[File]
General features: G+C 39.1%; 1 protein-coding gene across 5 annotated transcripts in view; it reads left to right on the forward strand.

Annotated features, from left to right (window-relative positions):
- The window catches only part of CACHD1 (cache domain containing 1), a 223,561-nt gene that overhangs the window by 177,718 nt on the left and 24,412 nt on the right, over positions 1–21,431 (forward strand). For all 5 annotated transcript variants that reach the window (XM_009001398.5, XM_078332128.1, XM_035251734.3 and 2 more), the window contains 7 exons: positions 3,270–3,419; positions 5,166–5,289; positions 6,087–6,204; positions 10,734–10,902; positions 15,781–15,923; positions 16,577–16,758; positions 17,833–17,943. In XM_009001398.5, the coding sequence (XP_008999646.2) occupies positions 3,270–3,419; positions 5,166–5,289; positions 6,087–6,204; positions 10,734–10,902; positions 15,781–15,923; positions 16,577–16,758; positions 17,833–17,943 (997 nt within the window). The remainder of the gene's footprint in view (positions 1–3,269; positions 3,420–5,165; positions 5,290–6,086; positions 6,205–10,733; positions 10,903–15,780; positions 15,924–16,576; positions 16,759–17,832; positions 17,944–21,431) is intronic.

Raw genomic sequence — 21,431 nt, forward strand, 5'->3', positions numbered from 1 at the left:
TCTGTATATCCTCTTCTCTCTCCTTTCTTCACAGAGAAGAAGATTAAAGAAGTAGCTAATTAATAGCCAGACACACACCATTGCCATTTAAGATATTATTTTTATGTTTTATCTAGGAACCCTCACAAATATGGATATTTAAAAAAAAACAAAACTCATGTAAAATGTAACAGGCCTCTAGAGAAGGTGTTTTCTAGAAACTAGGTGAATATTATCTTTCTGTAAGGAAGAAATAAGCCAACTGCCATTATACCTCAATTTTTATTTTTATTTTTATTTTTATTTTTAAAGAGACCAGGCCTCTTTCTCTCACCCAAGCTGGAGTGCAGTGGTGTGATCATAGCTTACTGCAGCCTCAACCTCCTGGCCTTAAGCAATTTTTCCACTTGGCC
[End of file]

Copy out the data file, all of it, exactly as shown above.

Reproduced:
General features: G+C 39.1%; 1 protein-coding gene across 5 annotated transcripts in view; it reads left to right on the forward strand.

Annotated features, from left to right (window-relative positions):
- The window catches only part of CACHD1 (cache domain containing 1), a 223,561-nt gene that overhangs the window by 177,718 nt on the left and 24,412 nt on the right, over positions 1–21,431 (forward strand). For all 5 annotated transcript variants that reach the window (XM_009001398.5, XM_078332128.1, XM_035251734.3 and 2 more), the window contains 7 exons: positions 3,270–3,419; positions 5,166–5,289; positions 6,087–6,204; positions 10,734–10,902; positions 15,781–15,923; positions 16,577–16,758; positions 17,833–17,943. In XM_009001398.5, the coding sequence (XP_008999646.2) occupies positions 3,270–3,419; positions 5,166–5,289; positions 6,087–6,204; positions 10,734–10,902; positions 15,781–15,923; positions 16,577–16,758; positions 17,833–17,943 (997 nt within the window). The remainder of the gene's footprint in view (positions 1–3,269; positions 3,420–5,165; positions 5,290–6,086; positions 6,205–10,733; positions 10,903–15,780; positions 15,924–16,576; positions 16,759–17,832; positions 17,944–21,431) is intronic.

Raw genomic sequence — 21,431 nt, forward strand, 5'->3', positions numbered from 1 at the left:
TCTGTATATCCTCTTCTCTCTCCTTTCTTCACAGAGAAGAAGATTAAAGAAGTAGCTAATTAATAGCCAGACACACACCATTGCCATTTAAGATATTATTTTTATGTTTTATCTAGGAACCCTCACAAATATGGATATTTAAAAAAAAACAAAACTCATGTAAAATGTAACAGGCCTCTAGAGAAGGTGTTTTCTAGAAACTAGGTGAATATTATCTTTCTGTAAGGAAGAAATAAGCCAACTGCCATTATACCTCAATTTTTATTTTTATTTTTATTTTTATTTTTAAAGAGACCAGGCCTCTTTCTCTCACCCAAGCTGGAGTGCAGTGGTGTGATCATAGCTTACTGCAGCCTCAACCTCCTGGCCTTAAGCAATTTTTCCACTTGGCC